In 89% of cases, peanut allergy manifests itself with skin symptoms: redness, urticaria, itching. In severe cases, there is swelling of the face and lips. Respiratory symptoms are in second place by prevalence (52%), which are represented by itching and tickling in the nose, sneezing, tickling in the throat and a feeling of difficulty breathing. Gastrointestinal manifestations occur in 34% of patients in the form of nausea, vomiting, abdominal cramps and stool disorders.
Peanut allergy is characterized by a combination of symptoms: in 15-25% of cases, the skin, gastrointestinal tract and respiratory system are simultaneously affected. 1% of patients have signs of disorders in 4 organ systems. In 38% of patients, cross-sensitivity to allergens of legumes and other types of nuts was noted. With cross-sensitization to pollen antigens, oral allergy syndrome occurs, represented by IgE-dependent reactions on the mucous membrane of the mouth and pharynx.
The most dangerous consequence of peanut allergy is considered to be anaphylactic shock, which occurs with hypersensitivity to the Arah1 antigen or polysensitization. The emergency condition is manifested by a sharp decrease in blood pressure, loss of consciousness, respiratory and cardiac arrhythmias. In 20-30% of cases, anaphylaxis occurs biphasically: 1-8 hours after the seizure is stopped, the symptoms repeat.
To examine patients with signs of food intolerance, an allergist-immunologist is involved. If necessary, a dermatologist, gastroenterologist, therapist participates in the diagnostic search. First, a detailed questioning of the patient about the time of the appearance of symptoms, possible predisposing factors, the frequency and nature of exacerbations of allergies is carried out. To confirm the diagnosis , the following research methods are prescribed:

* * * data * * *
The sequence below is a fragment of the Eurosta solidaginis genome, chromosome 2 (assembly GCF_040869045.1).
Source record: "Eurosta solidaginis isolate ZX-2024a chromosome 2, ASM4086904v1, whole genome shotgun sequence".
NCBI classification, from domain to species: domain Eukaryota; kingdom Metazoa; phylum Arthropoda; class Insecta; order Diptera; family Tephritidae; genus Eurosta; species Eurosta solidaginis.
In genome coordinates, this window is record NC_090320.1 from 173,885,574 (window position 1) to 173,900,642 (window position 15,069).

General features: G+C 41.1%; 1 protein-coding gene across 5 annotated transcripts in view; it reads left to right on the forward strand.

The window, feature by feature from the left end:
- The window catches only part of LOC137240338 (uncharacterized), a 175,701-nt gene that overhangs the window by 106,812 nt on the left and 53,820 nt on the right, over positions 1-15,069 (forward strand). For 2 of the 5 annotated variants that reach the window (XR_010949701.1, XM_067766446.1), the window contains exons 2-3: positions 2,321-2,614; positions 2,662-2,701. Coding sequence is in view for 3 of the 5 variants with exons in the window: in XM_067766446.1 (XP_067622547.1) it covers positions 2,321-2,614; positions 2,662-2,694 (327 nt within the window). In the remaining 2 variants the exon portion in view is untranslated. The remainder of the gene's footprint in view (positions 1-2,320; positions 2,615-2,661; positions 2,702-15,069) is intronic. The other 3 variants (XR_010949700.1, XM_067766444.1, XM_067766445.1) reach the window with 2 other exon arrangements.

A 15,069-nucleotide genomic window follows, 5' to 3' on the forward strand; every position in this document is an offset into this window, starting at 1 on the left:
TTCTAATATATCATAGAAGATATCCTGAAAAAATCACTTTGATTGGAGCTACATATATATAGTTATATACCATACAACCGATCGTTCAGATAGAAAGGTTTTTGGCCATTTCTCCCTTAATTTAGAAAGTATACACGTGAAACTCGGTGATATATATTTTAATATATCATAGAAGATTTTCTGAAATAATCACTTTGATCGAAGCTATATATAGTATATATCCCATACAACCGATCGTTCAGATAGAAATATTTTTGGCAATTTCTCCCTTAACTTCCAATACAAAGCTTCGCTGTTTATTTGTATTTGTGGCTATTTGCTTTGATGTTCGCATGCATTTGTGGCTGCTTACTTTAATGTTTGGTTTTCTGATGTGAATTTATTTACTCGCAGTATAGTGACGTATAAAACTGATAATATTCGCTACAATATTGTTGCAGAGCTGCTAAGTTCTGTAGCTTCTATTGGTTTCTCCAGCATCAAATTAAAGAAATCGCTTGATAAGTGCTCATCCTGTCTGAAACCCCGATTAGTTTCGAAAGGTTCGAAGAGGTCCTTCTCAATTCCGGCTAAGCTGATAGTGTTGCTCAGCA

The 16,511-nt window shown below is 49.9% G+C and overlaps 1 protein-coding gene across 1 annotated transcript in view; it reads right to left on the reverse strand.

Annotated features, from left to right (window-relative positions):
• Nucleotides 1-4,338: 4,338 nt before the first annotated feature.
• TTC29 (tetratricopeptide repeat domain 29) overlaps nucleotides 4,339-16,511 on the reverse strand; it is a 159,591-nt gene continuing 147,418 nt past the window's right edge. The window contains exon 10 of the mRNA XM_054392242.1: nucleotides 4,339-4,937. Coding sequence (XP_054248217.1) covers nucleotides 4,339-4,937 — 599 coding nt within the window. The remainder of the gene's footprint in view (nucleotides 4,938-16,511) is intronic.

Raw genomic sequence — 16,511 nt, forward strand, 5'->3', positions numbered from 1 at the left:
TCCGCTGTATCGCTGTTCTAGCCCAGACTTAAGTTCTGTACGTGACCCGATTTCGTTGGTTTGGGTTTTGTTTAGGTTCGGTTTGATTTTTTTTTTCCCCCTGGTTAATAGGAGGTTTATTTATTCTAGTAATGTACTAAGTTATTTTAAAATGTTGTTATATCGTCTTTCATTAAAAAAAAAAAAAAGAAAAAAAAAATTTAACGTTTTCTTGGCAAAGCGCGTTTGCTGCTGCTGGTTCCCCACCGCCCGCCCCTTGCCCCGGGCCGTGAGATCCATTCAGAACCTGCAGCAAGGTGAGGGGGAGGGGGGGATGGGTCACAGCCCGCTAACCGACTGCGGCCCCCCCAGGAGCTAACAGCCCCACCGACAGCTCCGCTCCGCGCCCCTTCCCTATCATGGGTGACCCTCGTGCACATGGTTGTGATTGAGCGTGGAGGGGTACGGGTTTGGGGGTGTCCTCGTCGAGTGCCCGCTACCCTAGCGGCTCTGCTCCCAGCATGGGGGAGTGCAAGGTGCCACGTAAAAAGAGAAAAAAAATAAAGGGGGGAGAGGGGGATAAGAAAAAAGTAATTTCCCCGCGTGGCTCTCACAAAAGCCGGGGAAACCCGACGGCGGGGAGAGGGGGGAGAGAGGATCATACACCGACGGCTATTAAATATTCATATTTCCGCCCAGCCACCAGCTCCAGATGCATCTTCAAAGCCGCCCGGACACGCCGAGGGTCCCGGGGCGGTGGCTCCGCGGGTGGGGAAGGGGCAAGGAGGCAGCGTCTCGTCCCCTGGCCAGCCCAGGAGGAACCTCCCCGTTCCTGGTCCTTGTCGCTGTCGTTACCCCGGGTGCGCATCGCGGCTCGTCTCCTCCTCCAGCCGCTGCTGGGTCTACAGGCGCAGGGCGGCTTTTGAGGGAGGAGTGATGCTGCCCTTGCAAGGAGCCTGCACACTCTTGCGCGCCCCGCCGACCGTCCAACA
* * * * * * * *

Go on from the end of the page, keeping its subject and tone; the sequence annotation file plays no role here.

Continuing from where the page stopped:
- Skin tests. With a scarification test with peanut allergens, predisposed individuals experience local redness, a blister with transparent contents, itching and burning of the skin. In case of questionable results (papule size less than 5 mm), the diagnosis is supplemented by oral provocative testing.
- IgE testing for peanuts. If the value of IgE antibodies is more than 15 kEd/l, the diagnosis of peanut allergy is established unmistakably even without scarification and provocative tests. The indicator over 2.08 15 kEd / l has a specificity of 85%, more than 7.7 15 kEd / l – 97%.
- Component allergodiagnostics. To determine the risk of severe anaphylactic reactions, sensitization to the most dangerous groundnut antigens is determined. Hypersensitivity to Arah2 has the greatest clinical significance, which in 87% is accompanied by allergic symptoms when eating minimal amounts of peanuts.
Peanut allergy treatment
The basis of the treatment of the disease is the complete elimination of the product from the diet. It is important not only to limit the consumption of peanuts and products based on it, but also products that may contain trace amounts of allergen. Nuts are a source of fats used in the production of confectionery products, so when buying them, you need to look at the appropriate labels. Peanuts can also be in dry mixes and muesli, the use of which is prohibited.
Patients with peanut allergies need to be especially attentive in catering establishments, where the product is often part of multicomponent dishes. Contamination of food with protein antigens is possible if the cooking technology is not followed, therefore, even when the composition is indicated in the menu, there is a risk of an acute allergic reaction. For emergency help in an unforeseen situation, patients are prescribed syringe pens with adrenaline.
In allergology and immunology, the search for effective methods of peanut allergy therapy does not stop. The role of sublingual oral immunotherapy, which increases the safe dose of allergen by 20 times, is discussed. The results of the studies show a decrease in the level of specific IgE within 1 year from the start of treatment, but the content of interleukins and gamma interferon does not change during therapy.
TNX-901 monoclonal antibodies are being developed that block IgE epitopes and prevent their binding to peanut antigens. Anti-IgE therapy increases the threshold of sensitivity to allergen, reduces the intensity of clinical manifestations of allergy. The use of DNA vaccines with the participation of plasmids, which inhibit an immediate type of allergy, induce the development of a Th1 response, is also being investigated.
Prognosis and prevention
With strict adherence to the elimination diet, patients do not face allergic reactions and live a full life. Over time, 22-25% of people develop a natural tolerance to antigens, but in another 44% of cases, peanut allergy becomes severe with manifestations of anaphylaxis. The main method of prevention: complete restriction of contact with peanut proteins, since drug treatment is under development.